Yemen's president has returned to his country after apparently patching up relations with the United Arab Emirates, which along with Saudi Arabia is leading an assault on Yemen's rebel-held port city of Hodeida.
A presidential source told Xinhua that President Hadi would spend the Muslim holiday of Eid-ul-Fitr with Yemeni citizens in the city of Aden.
The offensive by Saudi Arabia and Arab allies comes after the Yemen government said it had exhausted all peaceful and political means to remove the militia from the port of Hodeida, which has been under Houthi control since 2015.
On Monday, the UNSC said it supported Griffiths' diplomatic efforts but did not specifically call on Saudi Arabia and the UAE to refrain from attacking the city - a key point for aid supply.
"The offensive against Hodeida risks triggering catastrophic consequences for all of Yemen", Russia's foreign ministry said in a statement yesterday ahead of the Security Council meeting later in the day. But that support could falter if the assault provokes the feared humanitarian catastrophe.
Huthi chief Abdelmalik al-Huthi urged his forces Thursday to keep fighting, saying they would recapture areas taken by pro-government forces and turn Yemen's western coastline into a "quagmire for the invaders". The UN Security Council has raised alarm over the military operation, which it says could cripple desperately needed deliveries of commercial goods and humanitarian aid to millions in the aid-dependent country.
Houthi spokesmen, for their part, have yet to comment on the army's claims.
Coalition spokespeople said 18 air attacks were fired on the outskirts of Hudaida on Wednesday.
Yemen's government under President Abd-Rabbu Mansour Hadi declared on Wednesday that it had begun an operation to retake Hodeidah, a key stronghold of Houthi anti-government forces. Earlier this week, Saudi coalition spokesman Turki al-Maliki told regional TV network al-Hadath that "we will not fight a street war with the Houthis in Hodeidah city, for the safety of civilians". Iran denies arming the rebels. However, local military sources said the Houthis have surrounded themselves with a large number of landmines, meaning that it would take some time for coalition forces to battle their way to the main airport buildings. The UAE also acknowledged "the port remains open and operational".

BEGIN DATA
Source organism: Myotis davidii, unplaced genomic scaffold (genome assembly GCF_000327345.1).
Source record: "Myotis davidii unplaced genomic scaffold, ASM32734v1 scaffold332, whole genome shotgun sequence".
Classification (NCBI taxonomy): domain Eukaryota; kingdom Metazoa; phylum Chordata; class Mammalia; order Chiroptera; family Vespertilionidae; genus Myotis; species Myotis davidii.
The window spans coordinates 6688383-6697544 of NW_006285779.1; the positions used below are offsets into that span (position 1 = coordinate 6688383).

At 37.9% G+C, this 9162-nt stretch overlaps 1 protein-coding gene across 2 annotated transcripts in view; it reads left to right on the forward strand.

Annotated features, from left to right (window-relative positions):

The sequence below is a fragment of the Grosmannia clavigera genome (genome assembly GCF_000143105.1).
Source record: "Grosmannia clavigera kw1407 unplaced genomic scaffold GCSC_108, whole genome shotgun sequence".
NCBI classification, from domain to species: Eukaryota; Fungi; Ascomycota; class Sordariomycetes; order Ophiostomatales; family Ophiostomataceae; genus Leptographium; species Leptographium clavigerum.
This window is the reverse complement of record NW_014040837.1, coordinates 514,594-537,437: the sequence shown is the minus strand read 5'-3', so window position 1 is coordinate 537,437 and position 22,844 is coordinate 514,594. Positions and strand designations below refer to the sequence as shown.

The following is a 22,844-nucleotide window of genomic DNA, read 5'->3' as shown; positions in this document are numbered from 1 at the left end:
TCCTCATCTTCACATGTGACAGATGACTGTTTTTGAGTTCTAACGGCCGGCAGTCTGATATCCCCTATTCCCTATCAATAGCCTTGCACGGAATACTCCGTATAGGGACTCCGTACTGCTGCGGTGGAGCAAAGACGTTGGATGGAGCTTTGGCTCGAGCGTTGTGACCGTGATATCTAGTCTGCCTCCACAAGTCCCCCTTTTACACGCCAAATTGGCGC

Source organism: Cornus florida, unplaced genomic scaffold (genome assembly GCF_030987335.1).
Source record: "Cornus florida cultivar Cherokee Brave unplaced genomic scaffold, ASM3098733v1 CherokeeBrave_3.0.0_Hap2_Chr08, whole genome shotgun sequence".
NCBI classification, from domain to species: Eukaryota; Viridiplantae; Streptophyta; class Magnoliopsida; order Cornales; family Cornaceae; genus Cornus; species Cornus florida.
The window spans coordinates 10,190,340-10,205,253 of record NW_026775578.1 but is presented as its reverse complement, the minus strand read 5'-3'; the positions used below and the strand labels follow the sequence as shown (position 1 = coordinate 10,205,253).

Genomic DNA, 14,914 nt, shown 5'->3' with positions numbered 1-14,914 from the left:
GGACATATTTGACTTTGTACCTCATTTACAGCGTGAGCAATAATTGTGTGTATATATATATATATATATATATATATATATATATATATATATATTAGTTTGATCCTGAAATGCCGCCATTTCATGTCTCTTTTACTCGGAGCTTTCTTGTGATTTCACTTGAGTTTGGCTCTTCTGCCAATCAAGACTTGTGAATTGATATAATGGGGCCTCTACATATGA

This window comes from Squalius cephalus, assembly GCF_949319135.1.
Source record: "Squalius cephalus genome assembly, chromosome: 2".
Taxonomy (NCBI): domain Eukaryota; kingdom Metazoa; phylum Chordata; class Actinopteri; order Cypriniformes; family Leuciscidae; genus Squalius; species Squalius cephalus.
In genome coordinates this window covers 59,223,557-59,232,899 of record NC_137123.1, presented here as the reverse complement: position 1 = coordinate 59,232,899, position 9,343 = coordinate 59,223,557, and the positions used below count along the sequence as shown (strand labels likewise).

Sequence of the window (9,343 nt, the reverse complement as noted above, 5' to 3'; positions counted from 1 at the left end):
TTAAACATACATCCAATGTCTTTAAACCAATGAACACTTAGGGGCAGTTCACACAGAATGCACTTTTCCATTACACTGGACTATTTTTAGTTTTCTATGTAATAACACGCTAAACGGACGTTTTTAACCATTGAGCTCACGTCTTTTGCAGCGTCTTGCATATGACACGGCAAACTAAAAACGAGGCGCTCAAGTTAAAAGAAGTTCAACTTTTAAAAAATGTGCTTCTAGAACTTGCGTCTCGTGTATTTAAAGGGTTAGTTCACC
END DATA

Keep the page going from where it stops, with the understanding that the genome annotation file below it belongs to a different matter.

The council added: "People in the governorate have reported heavy airstrikes along coastal areas and roads in districts south of Hodeida city".
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As of Thursday afternoon, no attacks had been reported within the city itself, according to Norwegian aid group NRC, despite the overhead presence of fighter jets.
The Houthi-run Al Masirah satellite news channel aired footage it described as being from near Hodeida showing a burned-out truck, corpses of irregular fighters and a damaged Emirati armoured vehicle.
The officials declined to give death toll.
The Houthis are backed by Iran, and its members follow the Shia Islamic branch of Zaidism.
He added that the UAE and the Saudi-led coalition went ahead with the campaign despite knowing that global aid agencies fear it could lead to a humanitarian crisis.
The Hudaida port is a vital lifeline that is crucial for the flow of food supplies into a country that is on the brink of starvation, as it serves the entry point for 70 percent of the country's imports.
Pro-government Yemeni forces tweeted they had captured the airport entrance and were advancing down the main road towards the port.
"People are scared. The warships are terrifying and warplanes are flying overhead all the time", university student Amina, 22, who lives near the port, told Reuters by telephone.
It was the second day of an offensive to capture the strategic harbour which is the main entry point for food in a country teetering on the brink of starvation.